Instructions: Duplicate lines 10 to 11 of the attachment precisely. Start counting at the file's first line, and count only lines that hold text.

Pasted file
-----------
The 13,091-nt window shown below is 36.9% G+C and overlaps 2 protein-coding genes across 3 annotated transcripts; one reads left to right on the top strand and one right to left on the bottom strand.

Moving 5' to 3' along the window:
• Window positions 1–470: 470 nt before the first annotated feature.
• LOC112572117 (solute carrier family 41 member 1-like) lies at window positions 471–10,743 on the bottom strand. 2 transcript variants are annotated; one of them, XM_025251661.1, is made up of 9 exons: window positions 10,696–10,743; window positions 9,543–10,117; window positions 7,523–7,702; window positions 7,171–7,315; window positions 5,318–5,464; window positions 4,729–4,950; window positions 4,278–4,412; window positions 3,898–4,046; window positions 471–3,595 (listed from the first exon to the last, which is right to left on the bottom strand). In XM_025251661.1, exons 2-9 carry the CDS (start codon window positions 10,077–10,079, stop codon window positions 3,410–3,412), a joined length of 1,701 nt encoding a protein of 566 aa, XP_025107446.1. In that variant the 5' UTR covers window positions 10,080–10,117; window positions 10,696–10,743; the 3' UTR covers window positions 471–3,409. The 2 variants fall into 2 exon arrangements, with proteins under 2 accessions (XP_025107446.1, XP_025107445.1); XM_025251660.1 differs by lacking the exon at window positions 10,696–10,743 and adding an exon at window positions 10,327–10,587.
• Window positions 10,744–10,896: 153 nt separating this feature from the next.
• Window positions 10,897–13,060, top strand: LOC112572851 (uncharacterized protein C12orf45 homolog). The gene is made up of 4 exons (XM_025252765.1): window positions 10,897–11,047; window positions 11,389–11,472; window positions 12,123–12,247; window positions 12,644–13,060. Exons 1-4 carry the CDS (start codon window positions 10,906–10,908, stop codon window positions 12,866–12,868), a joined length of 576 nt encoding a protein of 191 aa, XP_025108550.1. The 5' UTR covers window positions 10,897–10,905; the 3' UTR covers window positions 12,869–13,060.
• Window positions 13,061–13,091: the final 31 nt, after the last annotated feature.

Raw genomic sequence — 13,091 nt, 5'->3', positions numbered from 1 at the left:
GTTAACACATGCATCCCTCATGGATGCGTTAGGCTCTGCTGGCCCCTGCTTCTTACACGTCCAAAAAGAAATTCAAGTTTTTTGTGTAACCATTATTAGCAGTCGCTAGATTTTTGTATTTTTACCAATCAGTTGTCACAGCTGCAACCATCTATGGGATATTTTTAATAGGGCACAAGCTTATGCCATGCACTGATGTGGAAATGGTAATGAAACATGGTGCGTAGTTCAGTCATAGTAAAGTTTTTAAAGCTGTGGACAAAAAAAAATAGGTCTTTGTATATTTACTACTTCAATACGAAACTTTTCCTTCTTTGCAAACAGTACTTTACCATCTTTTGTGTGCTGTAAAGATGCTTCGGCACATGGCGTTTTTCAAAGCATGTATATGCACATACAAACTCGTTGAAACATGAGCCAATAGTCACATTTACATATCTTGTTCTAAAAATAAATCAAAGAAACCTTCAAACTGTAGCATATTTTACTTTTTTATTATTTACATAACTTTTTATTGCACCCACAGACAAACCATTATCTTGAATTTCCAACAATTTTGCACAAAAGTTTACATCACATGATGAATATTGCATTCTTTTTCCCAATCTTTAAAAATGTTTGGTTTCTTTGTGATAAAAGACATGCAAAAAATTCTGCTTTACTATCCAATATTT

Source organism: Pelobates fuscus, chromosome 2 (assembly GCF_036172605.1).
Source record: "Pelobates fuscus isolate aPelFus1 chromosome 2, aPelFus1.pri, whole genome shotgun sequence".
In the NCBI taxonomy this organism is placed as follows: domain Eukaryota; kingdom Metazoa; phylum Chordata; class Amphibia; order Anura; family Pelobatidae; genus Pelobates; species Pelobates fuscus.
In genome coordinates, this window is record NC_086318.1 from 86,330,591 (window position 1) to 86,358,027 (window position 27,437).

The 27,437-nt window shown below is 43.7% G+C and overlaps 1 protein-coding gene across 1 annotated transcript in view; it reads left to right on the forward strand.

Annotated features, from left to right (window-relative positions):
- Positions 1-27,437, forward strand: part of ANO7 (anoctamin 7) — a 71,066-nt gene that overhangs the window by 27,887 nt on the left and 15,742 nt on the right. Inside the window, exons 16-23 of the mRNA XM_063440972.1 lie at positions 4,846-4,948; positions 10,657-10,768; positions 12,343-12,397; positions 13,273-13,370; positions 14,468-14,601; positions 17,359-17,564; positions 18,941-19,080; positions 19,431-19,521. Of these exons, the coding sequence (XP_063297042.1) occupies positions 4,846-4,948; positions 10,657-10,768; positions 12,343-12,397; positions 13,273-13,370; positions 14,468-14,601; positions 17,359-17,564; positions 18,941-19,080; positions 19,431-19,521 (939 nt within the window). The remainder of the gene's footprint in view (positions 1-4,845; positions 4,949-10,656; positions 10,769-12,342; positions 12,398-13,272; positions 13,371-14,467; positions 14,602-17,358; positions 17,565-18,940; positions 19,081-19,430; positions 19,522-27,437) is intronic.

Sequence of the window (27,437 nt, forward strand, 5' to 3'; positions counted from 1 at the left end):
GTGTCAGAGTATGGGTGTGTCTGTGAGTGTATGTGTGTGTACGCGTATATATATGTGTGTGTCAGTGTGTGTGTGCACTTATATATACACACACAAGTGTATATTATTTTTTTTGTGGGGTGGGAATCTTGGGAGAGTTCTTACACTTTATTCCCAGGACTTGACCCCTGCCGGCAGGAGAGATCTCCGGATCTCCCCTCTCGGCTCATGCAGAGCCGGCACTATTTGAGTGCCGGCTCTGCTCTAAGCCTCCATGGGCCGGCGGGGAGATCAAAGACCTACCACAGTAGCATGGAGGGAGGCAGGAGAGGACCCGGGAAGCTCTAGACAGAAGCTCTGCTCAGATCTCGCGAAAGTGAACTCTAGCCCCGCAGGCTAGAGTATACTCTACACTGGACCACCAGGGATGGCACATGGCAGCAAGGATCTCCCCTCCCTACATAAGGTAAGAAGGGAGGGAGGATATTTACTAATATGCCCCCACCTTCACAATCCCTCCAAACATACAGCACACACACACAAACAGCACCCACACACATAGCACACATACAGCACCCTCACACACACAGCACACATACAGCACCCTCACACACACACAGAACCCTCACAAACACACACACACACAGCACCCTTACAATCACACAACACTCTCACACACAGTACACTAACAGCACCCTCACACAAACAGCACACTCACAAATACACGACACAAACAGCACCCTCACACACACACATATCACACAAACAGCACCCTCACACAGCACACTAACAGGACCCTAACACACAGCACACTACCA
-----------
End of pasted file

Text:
Source organism: Pelobates fuscus, chromosome 2 (assembly GCF_036172605.1).
Source record: "Pelobates fuscus isolate aPelFus1 chromosome 2, aPelFus1.pri, whole genome shotgun sequence".